Medically Reviewed by Evan Frisbee, DMD on October 14, 2021
Question Your Routine
You’ve brushed your teeth the same way for so long, it’s second nature. But are you doing it at the right time? For the right amount of time? The right way? With the right amount of toothpaste? More than 1 in 4 adults in the U.S. have untreated tooth decay, and half of everyone over 30 have signs of gum disease. Time to get a handle on mistakes that affect your mouth.
Not Brushing Long Enough
Get out the stopwatch: Your brush time may be shorter than you think. The American Dental Association recommends that you brush a minimum of 2 minutes each time to remove a decent amount of plaque. If you have devices in your mouth, like braces, a bridge, or implants, add extra time to gently clean around areas where food gets trapped.
Not Brushing Often Enough
Once in the morning doesn’t cut it: It’s important to brush your teeth twice a day to remove bacteria and plaque. Think of your teeth like a plate. After you eat, your plate won’t be clean if you just rinse it off. It takes scrubbing with dish soap and a sponge. The surfaces of your teeth attract food, and only a toothbrush and toothpaste will get into the nooks and crannies.
Brushing at the Wrong Time
For the first 20 to 30 minutes after you eat, your mouth becomes slightly acidic and your tooth enamel weakens a bit. If you brush right after you eat, you run the risk of wearing down your enamel too fast. Less enamel means it’s easier for bacteria to settle in and cause more cavities and infection. Wait at least 30 minutes after you eat to brush, or if you’re in a hurry, rinse with water or use mouthwash to neutralize the acid.
Not Brushing the Right Way
Place your toothbrush on your teeth, then tilt it up a bit so it’s at a 45-degree angle to your gums. Then move the brush head from tooth to tooth, using a small circular motion. This goes for the outer surfaces of your teeth, the inner surfaces and the tops or chewing surfaces as well. For better access, try using your left hand to brush the right side of your mouth and your right hand to brush the left side.
Forgetting to Floss
No matter how perfectly you brush, if you don’t floss, you miss half the surfaces of your teeth -- and plenty of plaque that can cause cavities and gum disease. Plaque is a sticky film full of bacteria that feeds on the leftover food in your mouth. It gives off an acid that eats away at your teeth and can harden into tartar that only a dentist can scrape away.
Not Brushing Your Tongue
Your tongue is the floor of your mouth. It helps you speak and swallow, and it also traps bacteria that leads to bad breath and tooth and gum decay. Use your toothbrush to clean from back to front a few times after you brush, but take it easy: Your tongue is covered in papillae, or tiny bumps that help you sense taste and texture.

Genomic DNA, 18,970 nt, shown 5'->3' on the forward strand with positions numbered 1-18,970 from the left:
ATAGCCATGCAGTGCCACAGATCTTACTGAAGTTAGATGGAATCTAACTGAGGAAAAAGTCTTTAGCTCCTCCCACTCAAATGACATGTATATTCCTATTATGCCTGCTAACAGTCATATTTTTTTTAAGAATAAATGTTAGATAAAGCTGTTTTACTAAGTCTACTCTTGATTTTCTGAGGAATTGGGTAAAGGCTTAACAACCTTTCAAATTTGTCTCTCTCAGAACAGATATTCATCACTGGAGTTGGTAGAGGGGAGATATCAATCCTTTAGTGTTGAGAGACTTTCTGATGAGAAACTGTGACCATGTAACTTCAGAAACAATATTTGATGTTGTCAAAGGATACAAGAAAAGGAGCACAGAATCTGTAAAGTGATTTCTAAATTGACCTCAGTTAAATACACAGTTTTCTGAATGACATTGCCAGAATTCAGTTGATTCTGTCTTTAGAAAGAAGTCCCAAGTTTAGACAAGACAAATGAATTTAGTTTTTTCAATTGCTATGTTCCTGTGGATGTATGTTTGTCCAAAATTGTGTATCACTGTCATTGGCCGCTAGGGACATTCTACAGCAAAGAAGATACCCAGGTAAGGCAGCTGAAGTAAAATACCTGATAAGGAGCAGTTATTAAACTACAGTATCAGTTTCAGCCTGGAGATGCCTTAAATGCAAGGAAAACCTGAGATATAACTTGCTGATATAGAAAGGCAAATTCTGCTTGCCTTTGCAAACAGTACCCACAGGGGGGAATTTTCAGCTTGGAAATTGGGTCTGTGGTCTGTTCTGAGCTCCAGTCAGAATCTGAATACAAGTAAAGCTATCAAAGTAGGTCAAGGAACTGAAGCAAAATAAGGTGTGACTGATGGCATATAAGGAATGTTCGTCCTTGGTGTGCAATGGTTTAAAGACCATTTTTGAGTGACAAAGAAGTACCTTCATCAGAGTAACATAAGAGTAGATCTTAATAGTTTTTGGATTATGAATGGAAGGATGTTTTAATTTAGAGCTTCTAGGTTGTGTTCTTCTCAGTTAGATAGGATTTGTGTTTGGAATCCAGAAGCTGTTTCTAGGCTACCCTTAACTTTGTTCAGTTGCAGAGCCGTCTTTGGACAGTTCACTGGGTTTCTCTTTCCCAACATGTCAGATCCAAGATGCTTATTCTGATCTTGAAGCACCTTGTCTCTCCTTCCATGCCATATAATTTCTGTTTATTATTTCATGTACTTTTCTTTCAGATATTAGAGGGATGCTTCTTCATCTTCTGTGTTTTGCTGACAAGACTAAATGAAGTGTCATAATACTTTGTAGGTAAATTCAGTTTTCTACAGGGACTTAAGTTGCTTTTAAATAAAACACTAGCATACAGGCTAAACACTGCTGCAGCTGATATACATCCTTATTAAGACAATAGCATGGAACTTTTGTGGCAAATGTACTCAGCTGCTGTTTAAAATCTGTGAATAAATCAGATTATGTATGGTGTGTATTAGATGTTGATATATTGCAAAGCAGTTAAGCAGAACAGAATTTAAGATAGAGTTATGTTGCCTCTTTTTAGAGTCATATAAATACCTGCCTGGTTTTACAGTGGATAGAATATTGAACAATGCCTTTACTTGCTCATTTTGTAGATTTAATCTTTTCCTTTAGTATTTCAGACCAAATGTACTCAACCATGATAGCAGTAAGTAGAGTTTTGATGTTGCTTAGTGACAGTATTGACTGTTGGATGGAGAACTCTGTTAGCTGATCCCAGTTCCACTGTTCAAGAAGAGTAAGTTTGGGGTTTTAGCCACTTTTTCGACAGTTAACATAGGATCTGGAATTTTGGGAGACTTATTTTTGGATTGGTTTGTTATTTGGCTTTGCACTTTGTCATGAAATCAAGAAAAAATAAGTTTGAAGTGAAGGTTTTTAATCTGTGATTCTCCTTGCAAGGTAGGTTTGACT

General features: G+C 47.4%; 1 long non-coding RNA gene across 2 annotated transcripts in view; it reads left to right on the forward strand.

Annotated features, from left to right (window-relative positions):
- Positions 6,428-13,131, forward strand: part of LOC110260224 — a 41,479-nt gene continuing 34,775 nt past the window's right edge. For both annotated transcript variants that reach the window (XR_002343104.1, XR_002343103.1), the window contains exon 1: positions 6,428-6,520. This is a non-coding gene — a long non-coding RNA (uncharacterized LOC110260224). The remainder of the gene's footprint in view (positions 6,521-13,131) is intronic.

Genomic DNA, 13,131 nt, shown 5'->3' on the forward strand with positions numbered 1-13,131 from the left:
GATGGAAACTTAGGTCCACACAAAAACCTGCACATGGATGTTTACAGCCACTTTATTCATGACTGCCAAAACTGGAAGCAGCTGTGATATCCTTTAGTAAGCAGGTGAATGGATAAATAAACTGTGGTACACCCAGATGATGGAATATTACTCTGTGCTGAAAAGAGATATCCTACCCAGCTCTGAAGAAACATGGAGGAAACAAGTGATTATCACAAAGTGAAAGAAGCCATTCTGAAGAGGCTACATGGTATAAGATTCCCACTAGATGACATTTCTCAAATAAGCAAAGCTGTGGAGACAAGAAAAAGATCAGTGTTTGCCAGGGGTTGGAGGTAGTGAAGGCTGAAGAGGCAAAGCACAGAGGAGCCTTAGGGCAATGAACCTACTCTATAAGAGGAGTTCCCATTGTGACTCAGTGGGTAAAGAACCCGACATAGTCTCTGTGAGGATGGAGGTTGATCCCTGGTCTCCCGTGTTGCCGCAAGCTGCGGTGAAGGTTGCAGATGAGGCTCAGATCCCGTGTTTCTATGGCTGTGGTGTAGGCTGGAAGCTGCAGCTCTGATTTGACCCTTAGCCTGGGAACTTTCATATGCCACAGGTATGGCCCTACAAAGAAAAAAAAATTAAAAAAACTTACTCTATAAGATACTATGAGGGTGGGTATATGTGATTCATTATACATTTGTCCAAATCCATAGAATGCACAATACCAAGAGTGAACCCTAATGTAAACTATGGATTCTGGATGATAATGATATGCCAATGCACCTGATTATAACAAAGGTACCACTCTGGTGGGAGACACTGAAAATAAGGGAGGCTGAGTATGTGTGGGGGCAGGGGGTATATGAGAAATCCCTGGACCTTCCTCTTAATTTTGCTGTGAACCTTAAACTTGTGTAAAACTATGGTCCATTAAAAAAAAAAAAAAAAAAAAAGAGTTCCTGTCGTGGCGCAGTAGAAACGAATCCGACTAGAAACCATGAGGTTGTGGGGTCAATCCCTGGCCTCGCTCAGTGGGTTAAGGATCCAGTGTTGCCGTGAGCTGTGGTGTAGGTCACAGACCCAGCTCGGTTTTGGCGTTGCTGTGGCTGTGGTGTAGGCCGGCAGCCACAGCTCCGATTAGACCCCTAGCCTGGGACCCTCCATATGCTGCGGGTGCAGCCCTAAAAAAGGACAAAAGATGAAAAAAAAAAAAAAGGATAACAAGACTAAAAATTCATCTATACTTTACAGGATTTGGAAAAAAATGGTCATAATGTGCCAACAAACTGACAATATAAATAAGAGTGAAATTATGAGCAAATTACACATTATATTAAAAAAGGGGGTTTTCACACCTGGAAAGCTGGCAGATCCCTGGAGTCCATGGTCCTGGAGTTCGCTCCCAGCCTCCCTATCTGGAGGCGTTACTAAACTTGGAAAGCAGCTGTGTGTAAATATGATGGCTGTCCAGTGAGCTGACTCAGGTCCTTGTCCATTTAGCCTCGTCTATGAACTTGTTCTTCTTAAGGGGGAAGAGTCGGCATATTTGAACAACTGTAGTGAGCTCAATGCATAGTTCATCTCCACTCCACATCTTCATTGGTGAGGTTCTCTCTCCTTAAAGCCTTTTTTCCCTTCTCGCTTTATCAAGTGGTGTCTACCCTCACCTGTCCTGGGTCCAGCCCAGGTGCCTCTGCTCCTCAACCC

Brushing Too Hard
Whether you use a manual or powered toothbrush, the most effective way to clean your teeth is by repetition, not force. Just exert the same amount of pressure you’d use to ring a doorbell. Too much pressure wears down your enamel and causes recession, or shrinkage in the tissue that connects your gums to your mouth.
Using Too Much Toothpaste
In commercials and print ads, toothpaste always covers the bristles of the brush, from beginning to end. But adults only need a pea-sized amount, or half the length of a standard toothbrush. The fluoride in toothpaste is a mineral, and too much of it can change the shape and structure of your teeth.
Storing Your Brush the Wrong Way
To keep your toothbrush as clean as possible, rinse it to make sure all the toothpaste and debris are out of the bristles and store it upright where it can air dry. If you store it near other toothbrushes, make sure they don’t touch. Don’t cover it, or store it in a container, because bacteria love to grow in moist environments.
Keeping Your Toothbrush Too Long
The lifespan of a toothbrush is about 3 to 4 months. After that, the bristles become frayed and don’t clean your teeth as well.
Only Brushing Part of Your Teeth
You’re probably most motivated to clean the front of your teeth because it’s the easiest to access and the part other people see. But the tops and backs of your teeth -- the part that faces inside your mouth -- are just as vulnerable to the 500-700 species of bacteria that live in your mouth.
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CDC: “Adult Oral Health.”
American Dental Association: “Oral Health Topics: Toothbrushes.”
Tyrone Rodriguez, DDS, spokesperson, American Dental Association, San Antonio, TX.
American Dental Association Mouth Healthy: “Erosions: What You Eat and Drink Can Impact Teeth,” “Brushing Your Teeth,” “Flossing,” “10 Things You Didn’t Know About Your Toothbrush.”
Cleveland Clinic: “Does Tongue Scraping Actually Work and Should I Be Doing It?”